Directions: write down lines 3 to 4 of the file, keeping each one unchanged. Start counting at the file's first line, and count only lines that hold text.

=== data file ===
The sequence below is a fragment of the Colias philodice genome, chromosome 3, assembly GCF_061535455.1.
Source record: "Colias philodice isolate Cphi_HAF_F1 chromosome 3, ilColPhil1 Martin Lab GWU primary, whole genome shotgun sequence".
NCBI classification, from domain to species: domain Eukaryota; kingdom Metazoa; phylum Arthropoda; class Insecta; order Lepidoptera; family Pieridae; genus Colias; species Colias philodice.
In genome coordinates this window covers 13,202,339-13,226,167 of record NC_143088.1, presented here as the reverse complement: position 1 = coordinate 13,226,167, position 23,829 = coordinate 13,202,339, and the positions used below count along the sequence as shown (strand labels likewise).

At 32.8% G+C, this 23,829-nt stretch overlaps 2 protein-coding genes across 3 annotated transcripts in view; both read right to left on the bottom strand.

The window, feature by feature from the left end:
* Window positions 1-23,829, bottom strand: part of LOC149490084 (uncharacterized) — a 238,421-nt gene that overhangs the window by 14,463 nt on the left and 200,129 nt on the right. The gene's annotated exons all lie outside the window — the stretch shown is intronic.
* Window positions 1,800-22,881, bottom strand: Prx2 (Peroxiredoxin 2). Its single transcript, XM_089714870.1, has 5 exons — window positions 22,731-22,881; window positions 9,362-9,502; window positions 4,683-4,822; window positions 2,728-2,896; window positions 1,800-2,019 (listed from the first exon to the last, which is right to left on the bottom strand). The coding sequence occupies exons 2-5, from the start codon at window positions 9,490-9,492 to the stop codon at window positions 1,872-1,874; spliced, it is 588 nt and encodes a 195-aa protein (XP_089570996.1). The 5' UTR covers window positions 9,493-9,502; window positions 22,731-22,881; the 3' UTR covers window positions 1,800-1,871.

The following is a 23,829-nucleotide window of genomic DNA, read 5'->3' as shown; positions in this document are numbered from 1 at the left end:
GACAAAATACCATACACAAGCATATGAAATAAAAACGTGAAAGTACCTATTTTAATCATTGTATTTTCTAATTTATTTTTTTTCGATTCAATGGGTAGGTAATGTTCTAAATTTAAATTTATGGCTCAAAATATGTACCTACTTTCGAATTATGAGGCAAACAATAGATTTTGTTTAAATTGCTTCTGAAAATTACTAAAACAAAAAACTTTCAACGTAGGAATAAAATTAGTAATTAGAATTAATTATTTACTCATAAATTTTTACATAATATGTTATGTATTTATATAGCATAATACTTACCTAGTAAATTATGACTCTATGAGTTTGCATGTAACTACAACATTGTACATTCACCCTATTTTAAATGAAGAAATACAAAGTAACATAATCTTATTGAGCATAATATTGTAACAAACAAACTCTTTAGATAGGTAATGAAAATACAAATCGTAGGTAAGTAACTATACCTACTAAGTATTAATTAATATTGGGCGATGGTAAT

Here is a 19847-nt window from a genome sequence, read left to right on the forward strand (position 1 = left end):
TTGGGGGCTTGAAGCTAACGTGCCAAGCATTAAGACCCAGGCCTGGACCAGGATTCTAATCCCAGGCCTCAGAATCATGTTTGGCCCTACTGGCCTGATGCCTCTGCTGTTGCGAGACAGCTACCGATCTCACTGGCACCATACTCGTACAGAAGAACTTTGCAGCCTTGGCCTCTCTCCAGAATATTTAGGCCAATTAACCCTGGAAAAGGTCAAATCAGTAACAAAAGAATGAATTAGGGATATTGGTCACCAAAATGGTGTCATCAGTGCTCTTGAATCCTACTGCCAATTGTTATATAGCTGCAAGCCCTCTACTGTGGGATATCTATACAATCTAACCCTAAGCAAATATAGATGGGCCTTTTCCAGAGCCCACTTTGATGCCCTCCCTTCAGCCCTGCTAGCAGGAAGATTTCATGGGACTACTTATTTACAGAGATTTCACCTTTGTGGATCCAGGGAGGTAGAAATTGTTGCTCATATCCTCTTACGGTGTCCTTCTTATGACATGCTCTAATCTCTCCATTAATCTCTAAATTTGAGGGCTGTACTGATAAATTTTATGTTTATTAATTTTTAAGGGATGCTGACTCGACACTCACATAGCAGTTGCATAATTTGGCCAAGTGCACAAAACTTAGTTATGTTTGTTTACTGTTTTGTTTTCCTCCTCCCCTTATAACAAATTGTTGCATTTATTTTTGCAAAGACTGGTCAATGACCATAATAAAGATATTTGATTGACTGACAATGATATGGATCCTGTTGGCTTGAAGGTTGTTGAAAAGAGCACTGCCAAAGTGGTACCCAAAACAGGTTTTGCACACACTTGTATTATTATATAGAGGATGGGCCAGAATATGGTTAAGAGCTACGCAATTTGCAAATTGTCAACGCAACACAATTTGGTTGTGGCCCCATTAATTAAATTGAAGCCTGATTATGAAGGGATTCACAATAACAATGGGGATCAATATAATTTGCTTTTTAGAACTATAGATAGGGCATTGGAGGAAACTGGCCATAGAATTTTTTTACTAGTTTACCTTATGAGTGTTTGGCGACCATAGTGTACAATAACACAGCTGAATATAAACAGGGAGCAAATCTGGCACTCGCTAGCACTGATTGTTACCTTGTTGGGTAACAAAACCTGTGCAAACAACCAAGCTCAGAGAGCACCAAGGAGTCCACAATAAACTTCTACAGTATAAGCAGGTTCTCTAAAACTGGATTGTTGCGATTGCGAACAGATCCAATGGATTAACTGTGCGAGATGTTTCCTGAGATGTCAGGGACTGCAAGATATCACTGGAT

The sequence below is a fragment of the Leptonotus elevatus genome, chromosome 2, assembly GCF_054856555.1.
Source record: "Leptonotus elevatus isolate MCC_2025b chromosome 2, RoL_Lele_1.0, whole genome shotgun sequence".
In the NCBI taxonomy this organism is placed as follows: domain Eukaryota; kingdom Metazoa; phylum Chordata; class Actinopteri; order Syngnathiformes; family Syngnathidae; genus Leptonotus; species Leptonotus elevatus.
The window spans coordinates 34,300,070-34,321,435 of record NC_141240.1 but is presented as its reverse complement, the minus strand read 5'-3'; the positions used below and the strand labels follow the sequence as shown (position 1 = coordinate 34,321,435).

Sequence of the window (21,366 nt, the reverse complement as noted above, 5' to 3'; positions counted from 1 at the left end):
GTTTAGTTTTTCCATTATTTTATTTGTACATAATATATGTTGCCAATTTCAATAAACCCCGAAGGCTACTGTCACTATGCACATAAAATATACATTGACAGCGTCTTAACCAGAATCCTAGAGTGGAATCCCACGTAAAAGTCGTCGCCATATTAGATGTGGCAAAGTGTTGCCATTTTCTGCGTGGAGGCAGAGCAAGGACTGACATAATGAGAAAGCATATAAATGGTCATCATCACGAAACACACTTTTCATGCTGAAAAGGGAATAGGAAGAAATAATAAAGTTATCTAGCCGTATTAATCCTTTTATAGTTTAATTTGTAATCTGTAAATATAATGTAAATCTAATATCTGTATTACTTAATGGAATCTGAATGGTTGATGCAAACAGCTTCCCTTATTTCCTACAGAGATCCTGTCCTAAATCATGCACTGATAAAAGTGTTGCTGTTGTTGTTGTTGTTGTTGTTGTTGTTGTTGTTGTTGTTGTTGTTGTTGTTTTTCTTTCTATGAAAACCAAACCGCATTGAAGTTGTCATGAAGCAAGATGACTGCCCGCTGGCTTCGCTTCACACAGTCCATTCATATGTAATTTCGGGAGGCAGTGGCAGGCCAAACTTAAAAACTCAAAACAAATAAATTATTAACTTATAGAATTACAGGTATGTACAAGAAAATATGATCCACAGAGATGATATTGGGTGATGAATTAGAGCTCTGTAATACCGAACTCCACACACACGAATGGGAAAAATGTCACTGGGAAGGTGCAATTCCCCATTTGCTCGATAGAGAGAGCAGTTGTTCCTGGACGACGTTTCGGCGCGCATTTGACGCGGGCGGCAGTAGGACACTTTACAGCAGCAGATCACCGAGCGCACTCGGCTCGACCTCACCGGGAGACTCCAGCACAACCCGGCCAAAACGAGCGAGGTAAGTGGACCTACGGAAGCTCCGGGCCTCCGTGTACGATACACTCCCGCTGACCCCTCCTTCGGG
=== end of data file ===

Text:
NCBI classification, from domain to species: domain Eukaryota; kingdom Metazoa; phylum Arthropoda; class Insecta; order Lepidoptera; family Pieridae; genus Colias; species Colias philodice.
In genome coordinates this window covers 13,202,339-13,226,167 of record NC_143088.1, presented here as the reverse complement: position 1 = coordinate 13,226,167, position 23,829 = coordinate 13,202,339, and the positions used below count along the sequence as shown (strand labels likewise).